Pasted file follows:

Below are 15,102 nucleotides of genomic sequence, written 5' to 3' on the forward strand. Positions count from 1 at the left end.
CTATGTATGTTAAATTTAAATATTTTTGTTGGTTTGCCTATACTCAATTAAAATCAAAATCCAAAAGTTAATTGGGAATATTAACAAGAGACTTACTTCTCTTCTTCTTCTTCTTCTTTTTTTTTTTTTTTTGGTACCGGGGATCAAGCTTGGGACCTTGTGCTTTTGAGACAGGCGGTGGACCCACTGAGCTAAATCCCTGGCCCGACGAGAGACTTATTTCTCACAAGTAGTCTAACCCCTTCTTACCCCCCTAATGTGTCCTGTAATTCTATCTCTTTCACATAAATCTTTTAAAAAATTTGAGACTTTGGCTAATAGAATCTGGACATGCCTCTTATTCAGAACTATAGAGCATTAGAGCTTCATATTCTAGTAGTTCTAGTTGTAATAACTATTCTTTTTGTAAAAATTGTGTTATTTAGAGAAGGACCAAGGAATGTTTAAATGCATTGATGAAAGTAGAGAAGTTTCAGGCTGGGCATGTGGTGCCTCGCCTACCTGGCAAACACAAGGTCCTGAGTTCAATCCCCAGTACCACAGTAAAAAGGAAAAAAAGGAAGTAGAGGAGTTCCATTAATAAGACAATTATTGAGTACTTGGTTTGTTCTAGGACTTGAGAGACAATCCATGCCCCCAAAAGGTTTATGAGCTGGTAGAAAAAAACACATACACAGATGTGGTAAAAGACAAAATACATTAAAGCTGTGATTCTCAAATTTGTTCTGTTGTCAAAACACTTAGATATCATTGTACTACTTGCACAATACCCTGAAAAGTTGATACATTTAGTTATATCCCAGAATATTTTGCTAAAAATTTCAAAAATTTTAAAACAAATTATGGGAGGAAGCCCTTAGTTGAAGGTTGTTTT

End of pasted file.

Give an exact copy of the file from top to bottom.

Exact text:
Below are 15,102 nucleotides of genomic sequence, written 5' to 3' on the forward strand. Positions count from 1 at the left end.
CTATGTATGTTAAATTTAAATATTTTTGTTGGTTTGCCTATACTCAATTAAAATCAAAATCCAAAAGTTAATTGGGAATATTAACAAGAGACTTACTTCTCTTCTTCTTCTTCTTCTTTTTTTTTTTTTTTTGGTACCGGGGATCAAGCTTGGGACCTTGTGCTTTTGAGACAGGCGGTGGACCCACTGAGCTAAATCCCTGGCCCGACGAGAGACTTATTTCTCACAAGTAGTCTAACCCCTTCTTACCCCCCTAATGTGTCCTGTAATTCTATCTCTTTCACATAAATCTTTTAAAAAATTTGAGACTTTGGCTAATAGAATCTGGACATGCCTCTTATTCAGAACTATAGAGCATTAGAGCTTCATATTCTAGTAGTTCTAGTTGTAATAACTATTCTTTTTGTAAAAATTGTGTTATTTAGAGAAGGACCAAGGAATGTTTAAATGCATTGATGAAAGTAGAGAAGTTTCAGGCTGGGCATGTGGTGCCTCGCCTACCTGGCAAACACAAGGTCCTGAGTTCAATCCCCAGTACCACAGTAAAAAGGAAAAAAAGGAAGTAGAGGAGTTCCATTAATAAGACAATTATTGAGTACTTGGTTTGTTCTAGGACTTGAGAGACAATCCATGCCCCCAAAAGGTTTATGAGCTGGTAGAAAAAAACACATACACAGATGTGGTAAAAGACAAAATACATTAAAGCTGTGATTCTCAAATTTGTTCTGTTGTCAAAACACTTAGATATCATTGTACTACTTGCACAATACCCTGAAAAGTTGATACATTTAGTTATATCCCAGAATATTTTGCTAAAAATTTCAAAAATTTTAAAACAAATTATGGGAGGAAGCCCTTAGTTGAAGGTTGTTTT